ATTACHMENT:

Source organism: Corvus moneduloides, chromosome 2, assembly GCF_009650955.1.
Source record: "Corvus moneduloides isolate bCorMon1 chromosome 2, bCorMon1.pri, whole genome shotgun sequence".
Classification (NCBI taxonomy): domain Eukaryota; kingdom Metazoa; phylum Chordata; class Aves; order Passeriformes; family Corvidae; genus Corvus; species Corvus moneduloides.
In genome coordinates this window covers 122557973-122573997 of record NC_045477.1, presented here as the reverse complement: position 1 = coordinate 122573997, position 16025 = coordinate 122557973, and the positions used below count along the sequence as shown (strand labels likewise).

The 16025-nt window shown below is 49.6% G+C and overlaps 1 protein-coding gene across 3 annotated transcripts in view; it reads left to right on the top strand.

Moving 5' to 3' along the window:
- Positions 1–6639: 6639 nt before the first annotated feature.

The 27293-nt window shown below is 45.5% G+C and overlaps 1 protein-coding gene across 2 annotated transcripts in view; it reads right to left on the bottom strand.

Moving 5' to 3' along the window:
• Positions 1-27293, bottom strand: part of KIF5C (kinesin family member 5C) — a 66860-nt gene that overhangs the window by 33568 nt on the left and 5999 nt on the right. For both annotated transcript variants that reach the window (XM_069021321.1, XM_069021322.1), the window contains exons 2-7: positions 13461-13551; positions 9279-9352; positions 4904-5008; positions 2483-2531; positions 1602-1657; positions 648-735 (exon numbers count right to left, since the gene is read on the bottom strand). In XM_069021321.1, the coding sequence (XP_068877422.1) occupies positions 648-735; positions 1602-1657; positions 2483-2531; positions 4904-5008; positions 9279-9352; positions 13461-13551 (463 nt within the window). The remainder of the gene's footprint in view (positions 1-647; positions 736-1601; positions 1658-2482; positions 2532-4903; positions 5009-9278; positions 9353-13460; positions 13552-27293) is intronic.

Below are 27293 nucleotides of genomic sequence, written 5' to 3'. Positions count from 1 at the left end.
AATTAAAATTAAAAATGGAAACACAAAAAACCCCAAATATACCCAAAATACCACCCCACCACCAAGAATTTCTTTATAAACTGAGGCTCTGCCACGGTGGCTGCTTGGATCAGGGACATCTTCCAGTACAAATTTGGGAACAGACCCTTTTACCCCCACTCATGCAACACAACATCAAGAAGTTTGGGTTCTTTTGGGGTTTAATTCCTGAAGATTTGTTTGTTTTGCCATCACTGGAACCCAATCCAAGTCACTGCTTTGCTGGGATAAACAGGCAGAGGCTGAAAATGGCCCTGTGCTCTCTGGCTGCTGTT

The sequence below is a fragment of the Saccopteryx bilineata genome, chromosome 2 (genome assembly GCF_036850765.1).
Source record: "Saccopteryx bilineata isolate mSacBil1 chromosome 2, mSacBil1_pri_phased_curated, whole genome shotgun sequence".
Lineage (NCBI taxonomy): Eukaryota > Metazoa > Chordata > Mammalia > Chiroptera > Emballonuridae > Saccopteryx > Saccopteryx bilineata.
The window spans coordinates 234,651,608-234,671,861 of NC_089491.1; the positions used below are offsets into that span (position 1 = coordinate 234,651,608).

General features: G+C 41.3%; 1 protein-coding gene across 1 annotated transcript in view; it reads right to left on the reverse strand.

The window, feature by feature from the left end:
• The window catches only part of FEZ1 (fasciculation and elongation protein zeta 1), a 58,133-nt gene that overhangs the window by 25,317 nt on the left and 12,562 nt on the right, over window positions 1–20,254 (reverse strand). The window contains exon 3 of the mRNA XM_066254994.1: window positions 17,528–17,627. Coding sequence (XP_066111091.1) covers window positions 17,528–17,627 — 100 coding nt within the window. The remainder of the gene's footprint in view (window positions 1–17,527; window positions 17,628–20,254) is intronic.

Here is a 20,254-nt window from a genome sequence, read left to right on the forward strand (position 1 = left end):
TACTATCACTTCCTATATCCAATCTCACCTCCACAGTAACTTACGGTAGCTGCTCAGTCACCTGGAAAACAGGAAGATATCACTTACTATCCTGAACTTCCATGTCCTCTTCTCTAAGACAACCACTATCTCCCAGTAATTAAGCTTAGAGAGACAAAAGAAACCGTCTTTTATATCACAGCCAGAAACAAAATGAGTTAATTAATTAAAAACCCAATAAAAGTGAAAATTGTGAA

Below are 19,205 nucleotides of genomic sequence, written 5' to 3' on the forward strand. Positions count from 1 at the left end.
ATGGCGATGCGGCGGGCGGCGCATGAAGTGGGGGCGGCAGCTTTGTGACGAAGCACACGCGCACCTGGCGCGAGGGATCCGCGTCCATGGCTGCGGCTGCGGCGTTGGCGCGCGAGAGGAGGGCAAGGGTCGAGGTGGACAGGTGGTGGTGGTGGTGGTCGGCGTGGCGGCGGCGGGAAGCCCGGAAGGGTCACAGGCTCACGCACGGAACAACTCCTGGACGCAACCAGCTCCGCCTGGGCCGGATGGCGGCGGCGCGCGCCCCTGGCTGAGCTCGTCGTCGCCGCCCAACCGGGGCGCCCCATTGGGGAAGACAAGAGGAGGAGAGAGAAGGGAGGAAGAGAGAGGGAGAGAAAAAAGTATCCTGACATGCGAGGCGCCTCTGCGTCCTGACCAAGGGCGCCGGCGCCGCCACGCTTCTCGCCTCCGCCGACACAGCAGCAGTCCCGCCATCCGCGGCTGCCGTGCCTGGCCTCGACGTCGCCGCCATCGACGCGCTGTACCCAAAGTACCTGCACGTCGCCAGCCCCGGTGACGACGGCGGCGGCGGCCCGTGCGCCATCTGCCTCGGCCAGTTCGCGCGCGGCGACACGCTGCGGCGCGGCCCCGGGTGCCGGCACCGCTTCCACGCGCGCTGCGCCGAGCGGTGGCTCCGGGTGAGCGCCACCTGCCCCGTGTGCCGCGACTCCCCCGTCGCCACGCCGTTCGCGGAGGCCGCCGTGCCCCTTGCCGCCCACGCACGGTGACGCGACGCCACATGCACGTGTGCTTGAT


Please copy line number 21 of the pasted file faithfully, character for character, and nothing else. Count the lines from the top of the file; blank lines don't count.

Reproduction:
TACTATCACTTCCTATATCCAATCTCACCTCCACAGTAACTTACGGTAGCTGCTCAGTCACCTGGAAAACAGGAAGATATCACTTACTATCCTGAACTTCCATGTCCTCTTCTCTAAGACAACCACTATCTCCCAGTAATTAAGCTTAGAGAGACAAAAGAAACCGTCTTTTATATCACAGCCAGAAACAAAATGAGTTAATTAATTAAAAACCCAATAAAAGTGAAAATTGTGAA